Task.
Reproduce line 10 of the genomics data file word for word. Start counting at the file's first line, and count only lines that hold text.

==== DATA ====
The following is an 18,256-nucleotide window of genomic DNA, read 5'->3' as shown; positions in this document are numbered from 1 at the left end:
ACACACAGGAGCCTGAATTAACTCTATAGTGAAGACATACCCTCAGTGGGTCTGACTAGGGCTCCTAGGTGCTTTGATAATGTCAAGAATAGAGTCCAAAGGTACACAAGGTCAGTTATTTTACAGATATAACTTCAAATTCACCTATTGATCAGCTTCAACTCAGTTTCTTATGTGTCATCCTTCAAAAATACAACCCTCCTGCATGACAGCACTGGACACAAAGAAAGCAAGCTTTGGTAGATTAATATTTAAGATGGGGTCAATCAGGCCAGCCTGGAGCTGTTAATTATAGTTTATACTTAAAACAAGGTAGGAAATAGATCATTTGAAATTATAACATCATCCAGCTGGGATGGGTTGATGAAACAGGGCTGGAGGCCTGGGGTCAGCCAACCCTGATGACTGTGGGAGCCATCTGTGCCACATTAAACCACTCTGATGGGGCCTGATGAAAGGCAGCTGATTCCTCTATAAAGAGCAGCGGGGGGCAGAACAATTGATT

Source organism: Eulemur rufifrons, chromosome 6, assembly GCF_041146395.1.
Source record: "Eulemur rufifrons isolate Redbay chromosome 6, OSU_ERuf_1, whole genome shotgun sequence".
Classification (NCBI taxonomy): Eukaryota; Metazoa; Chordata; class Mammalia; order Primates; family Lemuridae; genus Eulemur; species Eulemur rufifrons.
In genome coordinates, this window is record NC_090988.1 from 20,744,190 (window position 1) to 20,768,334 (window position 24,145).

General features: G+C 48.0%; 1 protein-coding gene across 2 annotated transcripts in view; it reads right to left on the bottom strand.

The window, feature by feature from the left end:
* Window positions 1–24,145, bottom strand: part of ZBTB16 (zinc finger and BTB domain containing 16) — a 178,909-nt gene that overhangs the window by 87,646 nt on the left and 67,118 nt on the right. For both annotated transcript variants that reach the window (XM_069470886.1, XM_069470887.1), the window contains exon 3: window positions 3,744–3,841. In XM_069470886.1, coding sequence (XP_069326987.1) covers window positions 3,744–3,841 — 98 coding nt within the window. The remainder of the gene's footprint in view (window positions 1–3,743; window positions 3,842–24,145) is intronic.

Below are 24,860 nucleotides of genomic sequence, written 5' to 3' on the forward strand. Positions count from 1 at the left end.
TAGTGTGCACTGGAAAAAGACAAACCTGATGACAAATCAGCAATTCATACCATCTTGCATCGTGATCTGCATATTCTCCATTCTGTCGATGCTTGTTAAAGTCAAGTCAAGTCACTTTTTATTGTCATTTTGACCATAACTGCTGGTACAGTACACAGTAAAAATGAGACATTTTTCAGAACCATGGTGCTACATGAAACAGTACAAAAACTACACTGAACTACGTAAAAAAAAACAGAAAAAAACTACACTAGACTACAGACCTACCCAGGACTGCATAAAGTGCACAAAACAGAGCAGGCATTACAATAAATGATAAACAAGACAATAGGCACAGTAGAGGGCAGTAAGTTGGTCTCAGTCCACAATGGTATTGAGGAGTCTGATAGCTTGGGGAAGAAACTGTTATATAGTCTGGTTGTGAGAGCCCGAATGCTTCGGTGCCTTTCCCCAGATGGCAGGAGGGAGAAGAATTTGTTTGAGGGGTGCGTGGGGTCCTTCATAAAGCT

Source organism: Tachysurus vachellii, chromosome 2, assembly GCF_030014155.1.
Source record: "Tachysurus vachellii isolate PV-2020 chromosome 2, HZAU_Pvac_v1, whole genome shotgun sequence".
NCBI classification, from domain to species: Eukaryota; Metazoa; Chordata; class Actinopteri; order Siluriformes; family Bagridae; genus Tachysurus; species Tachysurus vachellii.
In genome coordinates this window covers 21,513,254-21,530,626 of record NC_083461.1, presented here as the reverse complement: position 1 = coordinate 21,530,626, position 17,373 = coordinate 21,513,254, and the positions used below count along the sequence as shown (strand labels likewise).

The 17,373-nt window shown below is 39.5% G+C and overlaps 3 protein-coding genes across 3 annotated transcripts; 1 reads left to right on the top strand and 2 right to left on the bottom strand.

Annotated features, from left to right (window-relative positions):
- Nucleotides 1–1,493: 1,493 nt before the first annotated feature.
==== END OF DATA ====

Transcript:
Below are 24,860 nucleotides of genomic sequence, written 5' to 3' on the forward strand. Positions count from 1 at the left end.